It’s finally fall in western Wisconsin and as many of you know that means it’s deer hunting season! I’ve been working hard all summer getting my hunting land ready for the start of bow season, clearing trails, putting up tree stands, making watering holes and putting up trail cameras. I really enjoy working in the woods it’s a big change of pace from my normal day of flying and jumping out of airplanes. The trail cameras are the most fun to play with. I attach them to trees in a spot I think a deer might come by at some point and hope that the camera’s motion sensor triggers the shutter release and captures something interesting. I really should leave the cameras alone for a few days before checking on them but sometimes I can’t help myself and check them daily to see if I got any cool pictures. Here’s one I got yesterday of two bucks fighting late at night under one of my tree stands. I hope my son or I can see one of them in the daytime with a bow in our hands. More to come
There is an old aviation joke that that goes something like this, “You know what makes an airplane fly?……Money” very true but it also takes a lot of time and hassle. The Caravan was due for it’s 100 hour inspection this week and normally the company in Texas that I lease it from sends a mechanic up and he does the work with the plane sitting on my ramp outside. Sometimes he has to work in the rain/snow/wind/locusts but he’s a tough old bird and doesn’t complain, much. But this time the mechanic needed to replace a tire on the plane and to do that he needed it in a hanger. So Sunday night after jumping we loaded the Caravan up with all the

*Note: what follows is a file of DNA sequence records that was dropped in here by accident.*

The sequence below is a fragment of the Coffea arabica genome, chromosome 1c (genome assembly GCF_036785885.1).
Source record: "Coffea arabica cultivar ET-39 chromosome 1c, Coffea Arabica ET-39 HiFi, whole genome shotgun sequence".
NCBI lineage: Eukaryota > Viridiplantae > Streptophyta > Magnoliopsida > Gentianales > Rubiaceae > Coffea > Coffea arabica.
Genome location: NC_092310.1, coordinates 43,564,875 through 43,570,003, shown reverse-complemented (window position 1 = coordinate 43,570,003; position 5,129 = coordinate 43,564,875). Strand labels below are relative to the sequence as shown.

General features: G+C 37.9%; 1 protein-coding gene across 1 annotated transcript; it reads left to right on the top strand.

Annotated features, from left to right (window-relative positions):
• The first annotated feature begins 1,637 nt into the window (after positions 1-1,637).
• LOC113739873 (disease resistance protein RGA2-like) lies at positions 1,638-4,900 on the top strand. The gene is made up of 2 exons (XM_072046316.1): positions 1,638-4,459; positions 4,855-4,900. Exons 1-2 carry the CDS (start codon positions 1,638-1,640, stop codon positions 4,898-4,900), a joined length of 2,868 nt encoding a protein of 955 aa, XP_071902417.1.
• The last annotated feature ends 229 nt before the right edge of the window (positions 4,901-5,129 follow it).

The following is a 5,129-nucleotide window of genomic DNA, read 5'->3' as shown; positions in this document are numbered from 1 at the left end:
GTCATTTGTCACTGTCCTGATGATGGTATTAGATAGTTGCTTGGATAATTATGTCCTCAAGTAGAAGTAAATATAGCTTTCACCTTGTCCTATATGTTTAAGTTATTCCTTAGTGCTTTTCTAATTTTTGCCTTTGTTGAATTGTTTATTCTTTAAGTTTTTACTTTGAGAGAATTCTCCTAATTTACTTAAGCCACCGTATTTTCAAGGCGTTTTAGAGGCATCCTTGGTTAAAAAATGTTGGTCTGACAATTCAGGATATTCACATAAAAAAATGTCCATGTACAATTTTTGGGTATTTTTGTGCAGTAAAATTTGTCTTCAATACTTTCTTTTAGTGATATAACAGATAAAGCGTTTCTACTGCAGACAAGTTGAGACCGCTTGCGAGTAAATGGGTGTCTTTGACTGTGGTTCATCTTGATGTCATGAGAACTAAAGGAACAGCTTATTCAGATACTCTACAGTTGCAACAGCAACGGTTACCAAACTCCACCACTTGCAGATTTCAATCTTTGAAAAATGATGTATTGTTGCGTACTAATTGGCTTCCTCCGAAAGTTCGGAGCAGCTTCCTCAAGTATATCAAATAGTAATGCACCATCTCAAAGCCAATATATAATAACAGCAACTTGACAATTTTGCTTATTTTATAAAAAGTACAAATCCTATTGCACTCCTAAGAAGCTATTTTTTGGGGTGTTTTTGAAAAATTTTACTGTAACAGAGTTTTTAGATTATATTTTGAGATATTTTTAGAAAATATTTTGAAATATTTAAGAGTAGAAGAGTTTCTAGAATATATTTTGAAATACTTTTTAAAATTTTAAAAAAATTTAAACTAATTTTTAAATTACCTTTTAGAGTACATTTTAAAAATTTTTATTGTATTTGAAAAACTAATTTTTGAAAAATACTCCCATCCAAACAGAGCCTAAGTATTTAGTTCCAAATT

crap tools and equipment needed and flew to our second skydiving school located at an airport just fifteen minutes away that has a hanger big enough to fit the Caravan. I went along to fly the pilot back because he’s not current in the Cessna 182 jump plane we’d be flying back. After much grunting, pushing and pulling we finally managed to cram the Caravan into the hanger and took off in the 182 for the short flight home. The sun had gone down by this time but my pilot had brought his parachute along and wanted to jump back into the drop zone regardless of how dark it was. I didn’t mind dropping him off in the dark but landing on our unlit grass runway was a bit of a challenge. Two days later the Caravan was done and it was time to fly the 182 back and pick it up. I checked the weather in the area and although it looked really crappy outside all the airports close to us were reporting around 1400 foot ceilings and 5 to 7 miles visibility. Armed with an OK forecast I took off with the Caravan pilot and my two other partners who would help us pull the Caravan out of the hanger and load the heavy start cart into the plane. As soon as I cleared the trees at the end of the runway I knew that what the weather was supposed to be and what it really was were two entirely different things. I’m not saying it was dangerous or illegal, Ok not dangerous anyway, but it was low. I not afraid of a little scud running and very familiar with the area so it wasn’t a big deal to keep going and we made it to the airport where the Caravan was waiting for us. We swapped the 182 for the Caravan in the hanger and loaded all the maintenance equipment into it. After another short but low flight we were back at the drop zone and back in business. All that to change a tire.